I’m a history geek, so the spark for my book often comes from a real historical event. For the soon to be released RIPE FOR PLEASURE (can’t believe it will on shelf in a little over a month!) the spark was an actual lost treasure.

When Bonnie Prince Charlie made his bid for the throne in 1745, the king of France sent a fortune in gold to help fund the rebellion. But as we all know, things did not go well for the prince and his supporters, and the rebellion was quickly quashed and the prince sent feeling back to France. It all happened so quickly that the money never even reached him, and to this day no one knows what happened to it.

No there’s an idea for a story. Not just a lost treasure, but a REAL historical mystery to play with! In my version of the world, a cache of letters discovered by the hero at his new estate hints at the treasure being hidden in a house in London. A house currently occupied by a retired courtesan . . . what’s a poor younger son with a new estate he can’t really afford to do when faced with such temptation?

The next two books are also “inspired” by real history (RIPE FOR SCANDAL by an infamous bigamy case and RIPE FOR SEDUCTION by a very poorly thought-out proposition a man once sent a widow and what she did to punish him for it). I’m always collecting historical tidbits that I think might provide the kernel that will sprout into a story, and when I’m stumped I pull out a few research books and turn on something educational like The National Geographic Channel (my sister calls it the Mummy and Hippo Channel, LOL!). A few hours of “creative lounging” and I can usually come up with something.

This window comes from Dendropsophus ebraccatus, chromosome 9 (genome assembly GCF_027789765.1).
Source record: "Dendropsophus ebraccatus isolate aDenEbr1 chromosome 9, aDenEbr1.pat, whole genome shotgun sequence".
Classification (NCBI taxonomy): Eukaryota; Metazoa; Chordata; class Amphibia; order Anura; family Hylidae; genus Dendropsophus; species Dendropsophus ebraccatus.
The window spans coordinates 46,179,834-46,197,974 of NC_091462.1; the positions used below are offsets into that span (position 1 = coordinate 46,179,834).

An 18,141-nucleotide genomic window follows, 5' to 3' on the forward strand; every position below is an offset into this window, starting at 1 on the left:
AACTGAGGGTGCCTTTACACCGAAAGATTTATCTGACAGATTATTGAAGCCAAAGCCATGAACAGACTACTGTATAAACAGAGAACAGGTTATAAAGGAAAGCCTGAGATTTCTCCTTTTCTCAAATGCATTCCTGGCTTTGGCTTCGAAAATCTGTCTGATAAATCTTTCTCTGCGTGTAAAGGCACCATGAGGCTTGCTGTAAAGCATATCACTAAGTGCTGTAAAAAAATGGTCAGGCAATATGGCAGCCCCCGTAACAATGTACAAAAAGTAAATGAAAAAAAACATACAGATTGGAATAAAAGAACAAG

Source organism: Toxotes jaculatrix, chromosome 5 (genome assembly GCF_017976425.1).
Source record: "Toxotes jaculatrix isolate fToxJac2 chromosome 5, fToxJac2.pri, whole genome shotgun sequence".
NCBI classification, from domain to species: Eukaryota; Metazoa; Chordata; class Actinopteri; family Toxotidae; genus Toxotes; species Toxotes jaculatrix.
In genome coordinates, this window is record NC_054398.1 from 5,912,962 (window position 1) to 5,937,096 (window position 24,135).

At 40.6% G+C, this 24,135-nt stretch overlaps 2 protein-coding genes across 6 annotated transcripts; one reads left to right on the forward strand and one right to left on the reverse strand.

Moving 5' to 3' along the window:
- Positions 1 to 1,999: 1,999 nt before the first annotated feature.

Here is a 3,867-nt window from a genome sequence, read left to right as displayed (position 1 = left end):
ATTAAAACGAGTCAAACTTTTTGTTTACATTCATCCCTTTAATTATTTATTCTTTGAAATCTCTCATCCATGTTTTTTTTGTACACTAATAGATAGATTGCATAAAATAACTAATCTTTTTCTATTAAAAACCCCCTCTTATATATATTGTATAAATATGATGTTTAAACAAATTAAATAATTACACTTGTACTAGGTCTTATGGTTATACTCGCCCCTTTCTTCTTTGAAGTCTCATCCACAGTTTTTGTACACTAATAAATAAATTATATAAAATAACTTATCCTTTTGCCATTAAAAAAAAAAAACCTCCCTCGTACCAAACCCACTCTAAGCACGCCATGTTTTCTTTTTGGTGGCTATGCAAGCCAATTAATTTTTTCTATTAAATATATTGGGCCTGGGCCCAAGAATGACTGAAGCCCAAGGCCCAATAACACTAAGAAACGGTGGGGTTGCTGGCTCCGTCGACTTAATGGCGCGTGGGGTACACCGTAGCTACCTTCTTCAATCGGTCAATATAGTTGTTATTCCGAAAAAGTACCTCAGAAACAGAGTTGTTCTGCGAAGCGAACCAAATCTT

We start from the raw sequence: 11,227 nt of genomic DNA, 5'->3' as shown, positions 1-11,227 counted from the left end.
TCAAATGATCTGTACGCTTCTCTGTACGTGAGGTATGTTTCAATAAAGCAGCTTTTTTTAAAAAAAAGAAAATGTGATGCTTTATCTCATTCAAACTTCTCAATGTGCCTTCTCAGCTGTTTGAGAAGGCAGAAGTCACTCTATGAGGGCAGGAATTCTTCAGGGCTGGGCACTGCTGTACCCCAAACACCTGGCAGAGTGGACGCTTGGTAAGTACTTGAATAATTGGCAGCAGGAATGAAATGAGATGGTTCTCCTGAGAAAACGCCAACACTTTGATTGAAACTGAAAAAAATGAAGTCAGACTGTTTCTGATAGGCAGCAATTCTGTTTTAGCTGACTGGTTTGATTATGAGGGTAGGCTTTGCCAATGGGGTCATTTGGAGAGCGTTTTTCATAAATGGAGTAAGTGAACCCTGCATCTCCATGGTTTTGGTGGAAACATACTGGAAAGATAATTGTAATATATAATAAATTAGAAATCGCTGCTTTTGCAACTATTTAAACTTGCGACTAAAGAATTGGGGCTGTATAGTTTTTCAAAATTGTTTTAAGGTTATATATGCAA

Writers: what works for you? Readers: do you like to see author’s notes where they tell you about the history behind the book?

17 March 2011

Kitka: A Musical Bouquet


If you are as fascinated as I am about things centuries old, you will understand my feeling of reverence about the singing group Kitka. I fell in love with them quite by accident: one day I was driving to the dentist and from the car radio came this wondrous vocal music, unlike anything I had ever heard before. Or since. From that moment on, I was hooked.

Kitka means “bouquet” in Bulgarian and Macedonian. The groups comprises from 9 to 12 (currently 8) women who sing traditional Georgian polyphony, Armenian lullabies, and folk songs of Eastern Europe. The painting above, by Niko Pirosmani, portrays a “Georgian woman with Tambourine.”

Kitka has earned international recognition for their haunting sound, which involves a driving, very strong sound quality, close harmonies, and surprising rhythms in songs that are unique in drama and emotion. I cannot listen to a Kitka performance of this simple, haunting music without crying.